Cow Camp Chatter:
by Ron Torell, Long-Standing Educator and Advocate of Agriculture
Technological Tools of the Trade
Modern day technology and the products that we take for granted such as computers with high speed internet access, IPods, GPS, PDAs, and cell phones would be fascinating to generations gone by. Computers are no longer new technology but a given in the educational system and business world. It’s astonishing that almost every child graduating from high school today will have been educated by way of computers beginning as early as preschool. Which of these modern day innovations fascinates you the most? For some it’s none of the above. It’s human nature to resist change and stick with what we are comfortable with. Due to cost, tradition or simply stubborn nature those who are reluctant to go along with the new-fangled technology take on tasks the hard way knowing there are tools available which may simplify their work.
Imagine the amazement of the cave man as the first wheel rolled off the assembly line. This fascination with new technology probably received the same level of both amazement and initial resistance throughout time as it does today. The wheel led to the human drawn pull cart which led to the horse drawn cart which led to the motorized vehicle. The beef industry has gone through a similar evolution brought on by technology. Following is a chronological short-list of technologies that have helped shape the U.S. beef industry over the past 150 years. The list is certainly not inclusive yet hits the high points.
1868 Refrigerated rail car units introduced
1920’s Official grading of beef carcasses begins
1930’s Beef cattle improvement research initiated
Artificial Insemination of cattle commercialized
1940’s Antibiotic and vaccine development for livestock
First heritability estimates for beef cattle traits published
1950’s First successful transfer of a bovine embryo made
First successful conception utilizing frozen semen
1960’s Acceptance and use of growth promoting implants
1970’s First ionophore introduced for enhancing feed efficiency
First prostaglandin approved for synchronization of estrus
First calf born in the U.S. from a frozen embryo
Mandatory Brucellosis vaccination program initiated
1980’s Anthelmintic product development to effectively control parasites
Refinement of antibiotics and vaccines
First identical twin calves born in U.S. from embryo splitting
Expected Progeny Differences (EPD’s) gained acceptance
Satellite auctions introduced
1990’s Ultrasound technology accepted
Check-off funded convenience products developed and introduced
DNA technology utilized
2000’s Computers, cell phones and e-mail used widely by industry
Sexed semen available commercially
Internet auctions gain popularity
Electronic Identification capabilities introduced to the industry
Instrument grading introduced to packing industry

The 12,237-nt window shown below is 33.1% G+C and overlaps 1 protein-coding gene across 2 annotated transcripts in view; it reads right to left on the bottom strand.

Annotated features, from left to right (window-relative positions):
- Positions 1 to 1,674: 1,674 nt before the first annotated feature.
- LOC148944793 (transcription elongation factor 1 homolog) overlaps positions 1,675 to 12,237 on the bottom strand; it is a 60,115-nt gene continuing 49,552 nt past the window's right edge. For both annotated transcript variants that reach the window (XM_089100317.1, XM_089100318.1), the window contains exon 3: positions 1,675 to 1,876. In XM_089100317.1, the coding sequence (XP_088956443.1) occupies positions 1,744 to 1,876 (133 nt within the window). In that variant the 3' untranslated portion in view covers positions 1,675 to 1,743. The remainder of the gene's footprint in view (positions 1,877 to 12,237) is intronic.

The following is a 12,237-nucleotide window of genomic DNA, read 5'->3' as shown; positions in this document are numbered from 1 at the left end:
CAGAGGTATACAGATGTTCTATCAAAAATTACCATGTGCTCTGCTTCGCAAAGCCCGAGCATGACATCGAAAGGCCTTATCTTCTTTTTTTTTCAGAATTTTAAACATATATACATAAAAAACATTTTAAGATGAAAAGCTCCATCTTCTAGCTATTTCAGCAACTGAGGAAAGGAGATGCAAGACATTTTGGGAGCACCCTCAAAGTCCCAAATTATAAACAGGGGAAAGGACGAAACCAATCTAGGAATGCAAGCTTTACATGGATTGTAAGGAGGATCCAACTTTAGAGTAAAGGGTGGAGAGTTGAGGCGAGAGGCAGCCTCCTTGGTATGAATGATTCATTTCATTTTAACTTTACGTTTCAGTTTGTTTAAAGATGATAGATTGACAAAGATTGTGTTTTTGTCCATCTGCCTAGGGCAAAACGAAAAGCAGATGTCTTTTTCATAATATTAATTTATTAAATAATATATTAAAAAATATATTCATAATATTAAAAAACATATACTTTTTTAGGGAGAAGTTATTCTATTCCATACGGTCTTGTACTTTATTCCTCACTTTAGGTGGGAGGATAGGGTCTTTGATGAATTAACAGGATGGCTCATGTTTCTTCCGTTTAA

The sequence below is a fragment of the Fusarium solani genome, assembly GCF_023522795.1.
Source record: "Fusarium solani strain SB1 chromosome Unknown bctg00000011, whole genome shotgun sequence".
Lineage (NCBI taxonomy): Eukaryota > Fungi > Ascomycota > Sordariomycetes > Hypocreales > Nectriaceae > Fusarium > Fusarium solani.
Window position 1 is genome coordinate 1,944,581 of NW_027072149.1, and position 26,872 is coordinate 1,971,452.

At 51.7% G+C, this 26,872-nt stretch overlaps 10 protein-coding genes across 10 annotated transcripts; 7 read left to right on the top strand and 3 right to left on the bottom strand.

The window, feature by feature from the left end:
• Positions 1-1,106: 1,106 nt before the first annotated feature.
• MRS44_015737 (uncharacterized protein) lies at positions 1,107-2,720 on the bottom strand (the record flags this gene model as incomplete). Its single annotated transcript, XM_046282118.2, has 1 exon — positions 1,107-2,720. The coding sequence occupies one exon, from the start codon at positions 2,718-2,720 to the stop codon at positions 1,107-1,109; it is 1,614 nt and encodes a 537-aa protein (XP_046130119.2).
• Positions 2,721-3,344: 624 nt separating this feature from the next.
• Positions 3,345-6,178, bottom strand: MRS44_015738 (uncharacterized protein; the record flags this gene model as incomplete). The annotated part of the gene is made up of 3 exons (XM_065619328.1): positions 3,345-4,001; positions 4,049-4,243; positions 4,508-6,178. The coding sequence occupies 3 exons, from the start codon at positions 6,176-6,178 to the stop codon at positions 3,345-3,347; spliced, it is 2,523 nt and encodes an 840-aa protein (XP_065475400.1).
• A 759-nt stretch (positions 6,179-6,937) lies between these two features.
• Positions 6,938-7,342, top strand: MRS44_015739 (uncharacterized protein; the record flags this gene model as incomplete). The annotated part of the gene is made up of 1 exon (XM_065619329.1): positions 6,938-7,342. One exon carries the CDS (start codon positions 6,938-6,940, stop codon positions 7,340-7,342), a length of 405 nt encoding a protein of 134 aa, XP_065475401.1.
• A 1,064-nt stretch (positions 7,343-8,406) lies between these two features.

Genomic enhanced EPD's accepted and utilized
Heat synchronization protocols refined
GPS technology widely used in agriculture
What have you incorporated into your operation from this list? Satellite auctions for example were very slow to catch on in the early 1980’s. Now the majority of truck load lots of cattle are marketed in this manner. Is internet marketing the next generational jump in technology? Ask yourself what you are willing to accept now or in the future.
In the beef industry we often hear about some professor, company, or corporate ranch manager with their vision or use of electronic identification, DNA testing, ultrasound, individual record keeping systems or computer programs which aid the producer in profitable beef cow management. If we aren’t already using this new technology we often question if we should be. Much of this technology requires the quantity of cattle to make it economically viable and also requires facilities and labor adequate enough to support the technology. Not every operation is created equal so just because a new technology works for one ranch does not necessarily mean it will economically benefit another.
All the technology in the world is no substitute for understanding and managing the basic needs of the beef cow. It’s important to keep in perspective that its technology that has changed and not the science and husbandry of the ruminant. The basic principles and understanding of beef cow management must be in place prior to successfully implementing these new tools. Applying new technology prior to having a solid understanding of the beef cow coupled with experience in ranch management is a good way to go broke fast. Not adopting some technologies is also a good way to go broke. There needs to be a balance. Bottom line, not all new technology is for every operation. Sometimes taking a cautious, wait-and-see approach is warranted.
On a personal level, my recent exposure to a crawler mounted hydraulic corner post pounder borrowed from a neighbor was an easy technology for me to embrace. I know now that there is a better tool for the job than my shovel and bar for digging holes.
That’s enough for this month. A special thanks to my wife Jackie for her part in writing Cow Camp Chatter. As always, if you would like to discuss this article or simply want to talk cows, do not hesitate to contact me at 775-385-7665 or firstname.lastname@example.org.